If the world feels like it’s getting more complicated, that’s because it is—in ways both large and small, and with discombobulating speed. In 1976, the average supermarket stocked 9,000 different items. Today, its shelves are packed with 40,000. The spread of TV, video and computers—at work, at home and in our pockets—means that the average person now takes in the information equivalent of 175 newspapers each and every day, a fivefold increase since 1986. The amount of science produced over the past two decades surpasses all of the theories, experiments and discoveries ever created in the preceding 100,000 years. The flood of knowledge, choice and distractions never slows.
“We are faced with an unprecedented amount of information to remember and objects to keep track of,” writes Daniel J. Levitin in his new book, The Organized Mind: Thinking Straight in the Age of Information Overload. Yet, “in this age of iPods and thumb drives, when your smartphone can record video, browse 200 million websites, and tell you how many calories are in that cranberry scone, most of us are still trying to keep track of things using the systems that were put in place in a pre-computerized era.”
Our compulsion to be organized runs deep. It’s a combination of ancient imperatives—Can I eat this mushroom? Where was that watering hole? Is this the cave with the bear?—and desirable modern outcomes, including educational attainment, workplace success, robust health and longevity. But evolution hasn’t kept pace with the information revolution. And Levitin, a musician, record producer and McGill University neuroscientist, is sounding the alarm about the consequences of spreading ourselves and our attention too thinly. “It brings on a real phenomenon called decision fatigue,” he told Maclean’s in a recent interview. “Every decision you make requires resources. Neurons are living cells with metabolisms. When they work, they need to replenish themselves with glucose, and that’s not in unlimited supply in the brain. So, whether you make a tiny decision or a big one, you’re using up those resources. The amount of choice we have in a place like a grocery store can be overwhelming. And, later in the day, when you have to make some important decision at work, or about your pension, you’ve depleted those neural resources selecting a gluten-free cereal.”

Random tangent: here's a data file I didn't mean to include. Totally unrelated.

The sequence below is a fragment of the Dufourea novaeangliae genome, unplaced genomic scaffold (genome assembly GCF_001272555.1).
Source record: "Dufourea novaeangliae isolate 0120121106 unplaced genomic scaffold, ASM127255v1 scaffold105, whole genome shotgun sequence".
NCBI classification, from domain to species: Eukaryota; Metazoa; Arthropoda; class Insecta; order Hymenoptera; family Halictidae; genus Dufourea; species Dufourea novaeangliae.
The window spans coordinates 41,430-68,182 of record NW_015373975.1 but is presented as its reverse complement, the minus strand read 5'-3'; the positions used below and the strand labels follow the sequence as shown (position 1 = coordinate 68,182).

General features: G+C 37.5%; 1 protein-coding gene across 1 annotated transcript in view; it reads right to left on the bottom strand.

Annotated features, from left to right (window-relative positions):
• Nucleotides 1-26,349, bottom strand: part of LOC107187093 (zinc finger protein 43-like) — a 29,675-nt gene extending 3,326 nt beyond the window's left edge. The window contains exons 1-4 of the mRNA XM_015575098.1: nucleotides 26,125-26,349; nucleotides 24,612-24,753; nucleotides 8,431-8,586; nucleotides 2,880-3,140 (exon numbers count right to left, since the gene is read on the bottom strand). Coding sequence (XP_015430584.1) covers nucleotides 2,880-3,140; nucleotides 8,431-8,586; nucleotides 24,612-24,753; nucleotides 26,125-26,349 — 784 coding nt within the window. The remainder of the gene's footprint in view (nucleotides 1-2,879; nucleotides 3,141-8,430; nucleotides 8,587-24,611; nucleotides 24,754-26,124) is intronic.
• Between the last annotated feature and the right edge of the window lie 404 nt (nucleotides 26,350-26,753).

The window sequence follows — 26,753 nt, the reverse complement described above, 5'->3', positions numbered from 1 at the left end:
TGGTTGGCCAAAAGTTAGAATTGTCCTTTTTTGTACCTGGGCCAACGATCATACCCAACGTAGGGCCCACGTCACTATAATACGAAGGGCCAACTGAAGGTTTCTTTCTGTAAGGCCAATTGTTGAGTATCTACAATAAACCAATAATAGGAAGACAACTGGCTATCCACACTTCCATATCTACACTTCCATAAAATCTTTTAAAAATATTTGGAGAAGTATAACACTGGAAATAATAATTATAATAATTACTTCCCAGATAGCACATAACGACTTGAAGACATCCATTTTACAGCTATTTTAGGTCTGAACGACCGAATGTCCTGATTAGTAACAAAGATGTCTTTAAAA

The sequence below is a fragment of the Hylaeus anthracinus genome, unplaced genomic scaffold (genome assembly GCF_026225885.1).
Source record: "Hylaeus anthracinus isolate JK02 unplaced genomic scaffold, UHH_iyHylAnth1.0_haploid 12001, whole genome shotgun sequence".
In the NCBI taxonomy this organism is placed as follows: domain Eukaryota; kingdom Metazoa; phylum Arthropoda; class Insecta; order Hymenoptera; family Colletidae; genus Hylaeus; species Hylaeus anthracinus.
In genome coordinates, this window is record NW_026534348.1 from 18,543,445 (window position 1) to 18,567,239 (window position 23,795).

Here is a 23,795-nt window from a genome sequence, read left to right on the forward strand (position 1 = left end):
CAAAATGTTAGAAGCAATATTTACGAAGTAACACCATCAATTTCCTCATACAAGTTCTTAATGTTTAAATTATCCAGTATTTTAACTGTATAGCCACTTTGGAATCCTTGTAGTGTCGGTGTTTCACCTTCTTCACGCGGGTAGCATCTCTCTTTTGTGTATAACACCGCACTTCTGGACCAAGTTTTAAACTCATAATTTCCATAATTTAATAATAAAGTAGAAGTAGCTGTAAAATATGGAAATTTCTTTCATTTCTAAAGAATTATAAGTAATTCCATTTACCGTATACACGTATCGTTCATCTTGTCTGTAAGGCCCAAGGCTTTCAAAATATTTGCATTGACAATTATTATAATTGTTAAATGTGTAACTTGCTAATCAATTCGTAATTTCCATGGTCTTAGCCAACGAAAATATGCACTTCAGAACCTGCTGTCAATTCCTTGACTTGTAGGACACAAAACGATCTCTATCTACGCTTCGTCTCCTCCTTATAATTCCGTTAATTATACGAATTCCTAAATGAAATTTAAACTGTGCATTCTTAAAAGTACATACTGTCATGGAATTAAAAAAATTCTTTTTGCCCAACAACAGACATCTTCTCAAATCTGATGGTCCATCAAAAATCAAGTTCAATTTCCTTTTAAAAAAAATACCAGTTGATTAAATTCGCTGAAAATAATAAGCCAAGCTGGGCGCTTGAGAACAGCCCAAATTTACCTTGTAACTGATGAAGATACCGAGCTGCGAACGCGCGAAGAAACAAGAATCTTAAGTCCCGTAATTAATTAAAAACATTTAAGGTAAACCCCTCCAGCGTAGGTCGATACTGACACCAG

Focusing on what really matters is difficult at the best of times. But as our daily lives have become busier, we have paradoxically incorporated all sorts of new distractions, from email to texts to social media, into our routines. Multitasking is addictive, Levitin concedes. “We’re a productive species and we have an evolutionary history that finds pleasure in accomplishing things. So, every text message you send, every email you reply to, every Facebook update you post, makes you feel like you’ve crossed a task off your mental list.” In turn, that triggers the brain’s reward system, which releases dopamine and other neural chemicals that induce feelings of contentment and happiness. “You get this pleasure-reward loop going,” he says. “It’s the same chemicals that are responsible for people becoming addicted to cocaine and heroin.”
What those good feelings mask is the reality that all our busy work doesn’t amount to much. “People think they are multitasking and getting a whole lot of stuff done, but what they’re doing is rapidly switching from one task to another. It’s a cognitive illusion,” says Levitin. All that refocusing eats away at both our time and our energy. “People don’t realize the loss of productivity because they aren’t measuring it.”
(To combat the phenomenon in his own life, Levitin now sets aside a certain period each day to answer emails or tweet. At all other times, he tries to remain unplugged and locked-in on the task at hand.)